How I Adjusted to Dietary Changes with Diabetes

PATIENT EXPERT
Sep 5, 2017
REVIEWED BY

By Carmen Roberts, MS, RD, LDN on Sep 10, 2018

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When I was first diagnosed with type 2 diabetes in 2011, I was overwhelmed by the various dietary guidelines and restrictions that I needed to implement to help me manage diabetes. Six years later, I have an hemoglobin A1C that is within range and I feel comfortable with my management routine. Yet, I am human and there are a few things that I struggle with occasionally.


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Portion size

I grew up eating until I was full. If I wanted seconds, I was welcome to have more if it was available. This was how I ate for years. When I was diagnosed with diabetes, things had to change. It was difficult in the beginning. I started by using smaller plates and avoided returning for a second helping even if I felt hungry. Nowadays, I eat dinner from a dessert plate and I eat healthier than I did before I was diagnosed. Admittedly, though, there are times I struggle with portion size and it’s usually during the holidays; social gatherings are happy times and tables are often covered with my favorite dishes. I try to limit my portions at events by having something light to eat before I arrive.

Saying no when I want to say yes

I love macaroni and cheese, sweet potato pie, and Southern-style potato salad. Sadly, many of my favorite foods are packed with carbohydrates. After I was diagnosed, I had to significantly reduce how often and how much of these dishes I ate. When I began weighing my food and I saw what 30 grams of mac and cheese actually looked like on my 9-inch plate, I was in disbelief. I wondered if my nutritionist was serious about limiting my carb intake to no more than 45 grams of carbs per day. When I realized that she was serious and that I needed to make these changes to avoid complications, I walked the straight and narrow with my carb intake. But sometimes, I still struggle with saying no to certain foods when I really want to say yes. Last week, I should have said no to the scoop of ice cream for dessert, but I decided to have it and go for a 30-minute walk afterwards.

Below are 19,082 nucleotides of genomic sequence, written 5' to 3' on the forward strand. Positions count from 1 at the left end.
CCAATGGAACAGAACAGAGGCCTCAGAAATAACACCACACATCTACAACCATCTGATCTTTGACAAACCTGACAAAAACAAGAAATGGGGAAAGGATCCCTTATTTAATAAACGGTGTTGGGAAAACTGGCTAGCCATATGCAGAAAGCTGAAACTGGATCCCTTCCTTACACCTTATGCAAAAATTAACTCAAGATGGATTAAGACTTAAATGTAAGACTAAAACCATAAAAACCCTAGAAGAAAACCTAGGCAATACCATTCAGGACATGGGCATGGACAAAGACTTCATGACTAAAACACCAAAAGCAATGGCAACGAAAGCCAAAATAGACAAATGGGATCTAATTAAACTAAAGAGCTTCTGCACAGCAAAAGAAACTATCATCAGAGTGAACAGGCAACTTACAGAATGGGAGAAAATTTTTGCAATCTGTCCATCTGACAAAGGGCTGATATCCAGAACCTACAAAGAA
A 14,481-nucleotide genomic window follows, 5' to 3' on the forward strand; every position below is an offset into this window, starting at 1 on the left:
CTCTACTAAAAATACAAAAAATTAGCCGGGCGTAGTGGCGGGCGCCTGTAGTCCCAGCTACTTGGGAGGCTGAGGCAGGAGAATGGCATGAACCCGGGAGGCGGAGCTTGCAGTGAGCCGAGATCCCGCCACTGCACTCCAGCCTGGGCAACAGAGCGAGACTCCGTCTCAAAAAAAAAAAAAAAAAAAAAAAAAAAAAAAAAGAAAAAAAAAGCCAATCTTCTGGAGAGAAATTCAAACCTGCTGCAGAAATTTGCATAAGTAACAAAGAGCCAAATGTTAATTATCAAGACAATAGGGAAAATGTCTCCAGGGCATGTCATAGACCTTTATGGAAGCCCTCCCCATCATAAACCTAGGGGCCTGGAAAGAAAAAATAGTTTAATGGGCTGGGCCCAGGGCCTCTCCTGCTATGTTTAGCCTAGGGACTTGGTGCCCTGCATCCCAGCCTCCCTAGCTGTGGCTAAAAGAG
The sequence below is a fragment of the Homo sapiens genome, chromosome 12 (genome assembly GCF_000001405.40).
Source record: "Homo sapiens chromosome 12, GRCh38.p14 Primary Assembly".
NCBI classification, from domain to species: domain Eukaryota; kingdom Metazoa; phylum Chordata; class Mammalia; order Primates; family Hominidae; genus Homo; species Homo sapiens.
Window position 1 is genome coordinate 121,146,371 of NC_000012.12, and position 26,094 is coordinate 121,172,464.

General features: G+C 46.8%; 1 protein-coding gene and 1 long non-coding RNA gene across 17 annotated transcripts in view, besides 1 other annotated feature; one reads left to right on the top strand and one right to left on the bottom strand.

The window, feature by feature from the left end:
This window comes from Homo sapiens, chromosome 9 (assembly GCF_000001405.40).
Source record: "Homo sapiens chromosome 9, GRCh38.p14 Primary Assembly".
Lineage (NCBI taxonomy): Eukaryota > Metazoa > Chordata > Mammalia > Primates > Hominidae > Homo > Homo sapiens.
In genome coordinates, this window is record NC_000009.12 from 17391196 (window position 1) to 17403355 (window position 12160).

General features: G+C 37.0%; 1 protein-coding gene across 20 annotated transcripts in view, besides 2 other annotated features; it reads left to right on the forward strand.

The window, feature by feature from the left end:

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Eating on schedule

I am not a person who loves routine; I prefer spontaneity. Unfortunately, managing type 2 diabetes and being spontaneous don’t always complement each other. I admit that when I eat at the same time every day and choose the right foods, my blood sugar levels are very stable. But I’m an educator, and each semester my schedule changes. My taste buds love variety, my soul is unpredictable at times, and I love to travel. All of this means that my life fluctuates daily, weekly, and seasonally. In order to help stay on track, I have a reminder set in my phone so I know when it's time for a meal or a snack.

I used to be very hard on myself when a day didn’t go as perfectly as I planned it and my struggles with one of the above issues affected me. I felt like a failure, and before I knew it this feeling snowballed. Getting it right means giving myself a margin of error, even if it is a very small margin. Now, I don’t allow one bad day to get me down. I just try harder the next day.


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Phyllisa Deroze

Phyllisa Deroze is a prominent online health advocate for Type 2 diabetes and a professor of American Literature with a special interest in the connections between literature, feminism, and health. She is a Fulbright Scholar Alumna who enjoys writing professionally about type 2 diabetes for academic and mainstream audiences. After being diagnosed with Type 2 in 2011, she noticed that there was a lack of culturally competent information for African Americans and started blogging at ‪DiagnosedNotDefeated.com and BlackDiabeticInfo.com to fill the gap.  Phyllisa is dynamic speaker and health motivator who offers free diabetes workshops annually in her hometown of Pompano Beach, Florida as a part of her commitment to community outreach. She is currently working on a project that examines the connections between food, culture, and type 2 diabetes among underrepresented groups.

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